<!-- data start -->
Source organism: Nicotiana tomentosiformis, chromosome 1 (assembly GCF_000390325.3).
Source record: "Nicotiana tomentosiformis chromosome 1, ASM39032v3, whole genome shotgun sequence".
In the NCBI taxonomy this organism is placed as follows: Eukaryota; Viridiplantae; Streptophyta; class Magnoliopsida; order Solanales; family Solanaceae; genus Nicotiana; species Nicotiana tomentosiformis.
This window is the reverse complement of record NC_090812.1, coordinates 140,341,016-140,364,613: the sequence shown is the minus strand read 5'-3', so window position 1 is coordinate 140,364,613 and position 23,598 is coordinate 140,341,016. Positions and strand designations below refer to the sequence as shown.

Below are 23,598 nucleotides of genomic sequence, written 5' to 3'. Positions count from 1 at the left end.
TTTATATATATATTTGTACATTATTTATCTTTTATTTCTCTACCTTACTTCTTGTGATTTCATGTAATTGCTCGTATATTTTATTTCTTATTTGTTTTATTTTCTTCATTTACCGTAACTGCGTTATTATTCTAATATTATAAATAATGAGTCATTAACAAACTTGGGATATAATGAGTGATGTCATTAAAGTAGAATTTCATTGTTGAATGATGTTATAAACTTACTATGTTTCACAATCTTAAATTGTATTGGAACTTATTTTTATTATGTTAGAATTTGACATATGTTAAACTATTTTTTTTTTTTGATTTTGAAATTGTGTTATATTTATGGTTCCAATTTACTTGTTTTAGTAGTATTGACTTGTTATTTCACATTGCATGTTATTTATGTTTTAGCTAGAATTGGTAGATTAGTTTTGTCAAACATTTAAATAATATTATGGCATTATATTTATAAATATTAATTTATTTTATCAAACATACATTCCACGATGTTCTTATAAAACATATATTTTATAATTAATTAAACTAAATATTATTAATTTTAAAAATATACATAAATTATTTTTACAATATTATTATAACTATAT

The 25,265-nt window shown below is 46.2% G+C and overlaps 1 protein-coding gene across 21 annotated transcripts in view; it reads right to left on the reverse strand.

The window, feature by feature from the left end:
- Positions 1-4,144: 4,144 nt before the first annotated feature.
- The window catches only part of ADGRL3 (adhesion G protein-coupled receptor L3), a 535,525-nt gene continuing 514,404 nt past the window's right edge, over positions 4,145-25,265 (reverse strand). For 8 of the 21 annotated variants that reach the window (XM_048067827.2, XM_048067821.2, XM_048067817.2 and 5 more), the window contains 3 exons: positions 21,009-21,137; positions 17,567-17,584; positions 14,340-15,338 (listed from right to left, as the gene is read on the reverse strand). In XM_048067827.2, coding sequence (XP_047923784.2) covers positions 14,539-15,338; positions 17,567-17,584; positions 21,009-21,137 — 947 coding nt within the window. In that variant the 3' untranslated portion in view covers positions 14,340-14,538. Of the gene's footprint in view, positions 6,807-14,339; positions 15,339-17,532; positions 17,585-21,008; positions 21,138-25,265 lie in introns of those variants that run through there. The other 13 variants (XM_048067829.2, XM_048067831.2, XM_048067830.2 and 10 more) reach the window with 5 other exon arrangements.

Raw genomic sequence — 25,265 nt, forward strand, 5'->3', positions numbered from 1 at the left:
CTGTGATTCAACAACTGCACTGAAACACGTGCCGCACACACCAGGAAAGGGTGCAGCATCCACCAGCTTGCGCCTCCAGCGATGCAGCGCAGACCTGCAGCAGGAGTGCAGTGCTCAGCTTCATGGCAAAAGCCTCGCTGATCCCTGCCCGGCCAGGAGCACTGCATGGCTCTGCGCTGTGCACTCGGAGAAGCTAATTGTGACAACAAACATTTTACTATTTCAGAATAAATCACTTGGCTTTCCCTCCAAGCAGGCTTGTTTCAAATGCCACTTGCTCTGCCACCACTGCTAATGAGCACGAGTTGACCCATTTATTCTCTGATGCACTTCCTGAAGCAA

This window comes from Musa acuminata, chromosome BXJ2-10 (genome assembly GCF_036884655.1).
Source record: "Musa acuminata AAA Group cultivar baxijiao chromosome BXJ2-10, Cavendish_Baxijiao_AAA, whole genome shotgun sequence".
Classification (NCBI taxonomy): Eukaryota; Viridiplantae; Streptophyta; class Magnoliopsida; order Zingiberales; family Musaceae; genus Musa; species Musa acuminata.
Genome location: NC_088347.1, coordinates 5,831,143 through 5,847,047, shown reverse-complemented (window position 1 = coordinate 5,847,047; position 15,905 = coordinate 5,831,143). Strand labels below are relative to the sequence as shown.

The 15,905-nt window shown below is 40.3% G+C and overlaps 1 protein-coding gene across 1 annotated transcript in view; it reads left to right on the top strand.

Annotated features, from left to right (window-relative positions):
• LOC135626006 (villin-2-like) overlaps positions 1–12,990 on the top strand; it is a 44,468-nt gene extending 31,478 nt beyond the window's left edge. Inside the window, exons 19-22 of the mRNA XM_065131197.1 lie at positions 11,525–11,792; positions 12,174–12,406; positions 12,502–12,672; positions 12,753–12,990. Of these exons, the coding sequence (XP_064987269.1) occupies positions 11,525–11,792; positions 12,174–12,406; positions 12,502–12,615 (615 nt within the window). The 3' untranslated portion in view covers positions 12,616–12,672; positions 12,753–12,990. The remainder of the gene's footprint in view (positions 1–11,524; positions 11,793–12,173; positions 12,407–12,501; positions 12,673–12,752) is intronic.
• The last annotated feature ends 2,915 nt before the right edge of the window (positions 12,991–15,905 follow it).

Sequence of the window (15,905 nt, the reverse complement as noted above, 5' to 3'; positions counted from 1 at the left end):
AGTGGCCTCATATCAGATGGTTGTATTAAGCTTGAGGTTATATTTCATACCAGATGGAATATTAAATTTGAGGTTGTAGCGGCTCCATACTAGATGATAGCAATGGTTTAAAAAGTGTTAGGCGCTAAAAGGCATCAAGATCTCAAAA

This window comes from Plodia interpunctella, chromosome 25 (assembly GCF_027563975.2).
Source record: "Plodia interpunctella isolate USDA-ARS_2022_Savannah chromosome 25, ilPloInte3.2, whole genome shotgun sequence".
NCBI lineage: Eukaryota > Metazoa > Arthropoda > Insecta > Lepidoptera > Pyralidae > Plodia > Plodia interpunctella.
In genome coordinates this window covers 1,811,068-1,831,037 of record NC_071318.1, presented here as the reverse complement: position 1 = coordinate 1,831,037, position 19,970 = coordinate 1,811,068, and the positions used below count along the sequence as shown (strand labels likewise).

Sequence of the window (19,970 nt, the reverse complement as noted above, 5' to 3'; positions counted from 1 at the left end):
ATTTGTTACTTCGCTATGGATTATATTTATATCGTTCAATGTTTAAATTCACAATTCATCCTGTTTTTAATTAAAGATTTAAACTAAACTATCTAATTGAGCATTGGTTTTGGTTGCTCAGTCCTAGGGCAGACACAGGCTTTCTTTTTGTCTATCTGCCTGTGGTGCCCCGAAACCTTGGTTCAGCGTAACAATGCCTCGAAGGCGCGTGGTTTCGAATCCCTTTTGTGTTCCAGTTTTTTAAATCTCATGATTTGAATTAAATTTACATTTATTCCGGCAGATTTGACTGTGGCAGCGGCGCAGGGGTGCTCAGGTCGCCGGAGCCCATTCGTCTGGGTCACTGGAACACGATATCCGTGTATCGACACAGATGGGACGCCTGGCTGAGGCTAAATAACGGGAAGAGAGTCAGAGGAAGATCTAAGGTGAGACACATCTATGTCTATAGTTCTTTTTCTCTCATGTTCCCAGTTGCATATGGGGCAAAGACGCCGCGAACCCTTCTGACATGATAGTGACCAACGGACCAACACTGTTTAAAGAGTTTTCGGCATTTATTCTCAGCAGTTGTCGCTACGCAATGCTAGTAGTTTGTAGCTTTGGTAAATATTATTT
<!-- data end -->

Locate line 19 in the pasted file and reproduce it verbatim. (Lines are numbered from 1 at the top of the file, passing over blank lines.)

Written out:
• LOC135626006 (villin-2-like) overlaps positions 1–12,990 on the top strand; it is a 44,468-nt gene extending 31,478 nt beyond the window's left edge. Inside the window, exons 19-22 of the mRNA XM_065131197.1 lie at positions 11,525–11,792; positions 12,174–12,406; positions 12,502–12,672; positions 12,753–12,990. Of these exons, the coding sequence (XP_064987269.1) occupies positions 11,525–11,792; positions 12,174–12,406; positions 12,502–12,615 (615 nt within the window). The 3' untranslated portion in view covers positions 12,616–12,672; positions 12,753–12,990. The remainder of the gene's footprint in view (positions 1–11,524; positions 11,793–12,173; positions 12,407–12,501; positions 12,673–12,752) is intronic.